Explication of Diane Thiel's "The Minefield"

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Diane Thiel's poem "The Minefield" is about a man who's mind has been ravaged by memories of a war in his childhood. She shows that even though the war had been over for years, the memory of it haunted the man in everything that he did. Through a powerful combination of symbols, dark images, and a split chronology, she creates a full picture of a life changed forever by war.

In the first stanza, the tone is lighter, describing a scene where two boys are running through towns. The boys race, the faster one being described as a "wild rabbit". This stanza feels dream like, the organization of thought is loose, and word choice seems almost erratic, almost unrehearsed. The first stanza ends with a twist. The faster boy is killed by a mine and his friend, just seconds behind, witnesses the whole thing.

The second stanza is only two lines, "My father told us this, one night,/and then continued eating dinner." This stanza breaks up the chronology of the poem, pushing the previous stanza into the past, and making it disjointed, almost like another poem in itself. The result of the father continuing eating after he tells the story shows how dead he is inside, the recalling of the story no longer affecting him in the same way it does the reader and his own family. It is implied that he is the only one able to eat after telling the story. This short stanza foreshadows the father's personality change.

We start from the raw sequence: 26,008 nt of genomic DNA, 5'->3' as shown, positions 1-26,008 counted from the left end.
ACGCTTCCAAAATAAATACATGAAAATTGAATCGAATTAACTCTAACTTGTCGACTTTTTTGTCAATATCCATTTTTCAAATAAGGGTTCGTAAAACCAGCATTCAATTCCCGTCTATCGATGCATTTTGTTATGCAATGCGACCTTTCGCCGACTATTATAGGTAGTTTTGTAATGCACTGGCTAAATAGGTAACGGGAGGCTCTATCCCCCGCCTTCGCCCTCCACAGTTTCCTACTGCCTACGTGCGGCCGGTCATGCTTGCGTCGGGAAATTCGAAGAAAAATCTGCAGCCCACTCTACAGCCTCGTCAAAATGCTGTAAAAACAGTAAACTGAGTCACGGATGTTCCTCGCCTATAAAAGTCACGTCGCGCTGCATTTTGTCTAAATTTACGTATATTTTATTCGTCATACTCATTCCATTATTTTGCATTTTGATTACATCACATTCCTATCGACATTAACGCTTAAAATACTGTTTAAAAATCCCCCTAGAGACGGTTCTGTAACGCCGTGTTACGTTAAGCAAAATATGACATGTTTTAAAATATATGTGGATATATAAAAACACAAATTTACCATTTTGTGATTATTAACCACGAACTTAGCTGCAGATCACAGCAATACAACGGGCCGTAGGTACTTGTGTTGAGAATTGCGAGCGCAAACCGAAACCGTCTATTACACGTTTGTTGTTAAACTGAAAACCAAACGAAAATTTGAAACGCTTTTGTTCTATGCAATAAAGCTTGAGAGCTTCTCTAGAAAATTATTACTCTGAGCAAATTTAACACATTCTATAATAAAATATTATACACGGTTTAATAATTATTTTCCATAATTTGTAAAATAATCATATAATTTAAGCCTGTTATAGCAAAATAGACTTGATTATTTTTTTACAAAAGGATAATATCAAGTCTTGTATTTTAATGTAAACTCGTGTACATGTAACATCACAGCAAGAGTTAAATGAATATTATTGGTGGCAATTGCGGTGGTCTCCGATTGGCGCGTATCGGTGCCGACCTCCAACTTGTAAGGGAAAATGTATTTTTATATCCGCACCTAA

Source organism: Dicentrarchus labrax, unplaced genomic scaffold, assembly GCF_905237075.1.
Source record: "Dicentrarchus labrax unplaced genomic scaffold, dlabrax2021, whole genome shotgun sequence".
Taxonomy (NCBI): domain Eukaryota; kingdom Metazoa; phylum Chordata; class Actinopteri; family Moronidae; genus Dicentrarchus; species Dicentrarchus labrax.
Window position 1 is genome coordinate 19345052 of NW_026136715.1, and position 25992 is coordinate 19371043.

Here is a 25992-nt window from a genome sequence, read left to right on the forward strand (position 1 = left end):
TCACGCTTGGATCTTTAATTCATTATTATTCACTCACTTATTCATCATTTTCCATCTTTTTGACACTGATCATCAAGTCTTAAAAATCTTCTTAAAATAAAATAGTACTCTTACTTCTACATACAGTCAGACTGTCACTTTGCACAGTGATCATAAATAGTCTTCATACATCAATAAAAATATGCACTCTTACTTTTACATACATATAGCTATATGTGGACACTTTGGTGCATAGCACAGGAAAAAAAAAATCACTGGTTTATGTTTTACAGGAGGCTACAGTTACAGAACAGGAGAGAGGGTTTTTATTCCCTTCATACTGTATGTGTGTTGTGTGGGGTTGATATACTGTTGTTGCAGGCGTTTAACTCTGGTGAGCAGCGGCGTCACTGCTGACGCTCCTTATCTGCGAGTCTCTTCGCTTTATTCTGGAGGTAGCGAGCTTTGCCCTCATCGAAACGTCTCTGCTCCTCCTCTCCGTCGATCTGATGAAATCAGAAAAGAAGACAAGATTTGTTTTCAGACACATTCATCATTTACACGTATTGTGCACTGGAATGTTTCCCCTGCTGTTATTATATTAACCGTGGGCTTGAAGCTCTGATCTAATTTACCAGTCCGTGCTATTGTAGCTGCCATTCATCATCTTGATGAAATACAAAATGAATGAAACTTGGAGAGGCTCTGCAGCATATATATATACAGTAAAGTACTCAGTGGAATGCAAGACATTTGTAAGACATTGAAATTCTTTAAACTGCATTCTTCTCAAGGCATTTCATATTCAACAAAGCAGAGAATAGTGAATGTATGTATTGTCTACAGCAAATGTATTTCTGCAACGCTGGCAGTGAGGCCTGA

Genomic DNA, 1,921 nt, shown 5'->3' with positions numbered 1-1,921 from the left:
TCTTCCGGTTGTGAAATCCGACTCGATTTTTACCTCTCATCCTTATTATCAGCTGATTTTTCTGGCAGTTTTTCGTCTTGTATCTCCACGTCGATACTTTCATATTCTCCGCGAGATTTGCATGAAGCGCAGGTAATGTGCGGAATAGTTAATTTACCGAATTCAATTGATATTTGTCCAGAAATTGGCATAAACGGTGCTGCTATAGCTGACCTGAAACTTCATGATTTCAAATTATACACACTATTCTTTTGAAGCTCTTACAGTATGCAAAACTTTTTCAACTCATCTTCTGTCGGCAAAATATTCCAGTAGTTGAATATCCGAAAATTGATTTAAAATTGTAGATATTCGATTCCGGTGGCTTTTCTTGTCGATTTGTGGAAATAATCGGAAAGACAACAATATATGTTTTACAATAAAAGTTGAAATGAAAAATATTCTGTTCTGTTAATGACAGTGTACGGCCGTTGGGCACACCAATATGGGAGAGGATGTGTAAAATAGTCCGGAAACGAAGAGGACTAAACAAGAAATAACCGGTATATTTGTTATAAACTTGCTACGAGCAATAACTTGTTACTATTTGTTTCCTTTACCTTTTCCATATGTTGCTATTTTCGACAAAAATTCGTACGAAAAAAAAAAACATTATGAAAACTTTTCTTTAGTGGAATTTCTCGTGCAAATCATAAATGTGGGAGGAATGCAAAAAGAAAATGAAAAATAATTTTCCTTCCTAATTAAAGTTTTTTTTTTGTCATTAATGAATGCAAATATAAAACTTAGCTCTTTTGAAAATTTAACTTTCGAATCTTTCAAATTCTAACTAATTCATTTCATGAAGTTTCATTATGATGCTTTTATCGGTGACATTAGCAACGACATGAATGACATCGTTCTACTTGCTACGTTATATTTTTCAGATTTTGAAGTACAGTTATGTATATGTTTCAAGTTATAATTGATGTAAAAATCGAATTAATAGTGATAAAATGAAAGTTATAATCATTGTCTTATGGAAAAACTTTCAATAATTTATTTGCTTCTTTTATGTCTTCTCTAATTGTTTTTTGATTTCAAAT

In the third stanza, the language becomes much darker, words like: anger, explode, and against make this stanza seem even more warlike than the first stanza. The minefield becomes a symbol for the war as a whole, representing the feeling of isolation and loneliness caused by the death of the father's friend. The use of the heavier, darker language in the third stanza shows that while the war affected the father when he was fourteen and it was going on, the memory of the war affected him even more.
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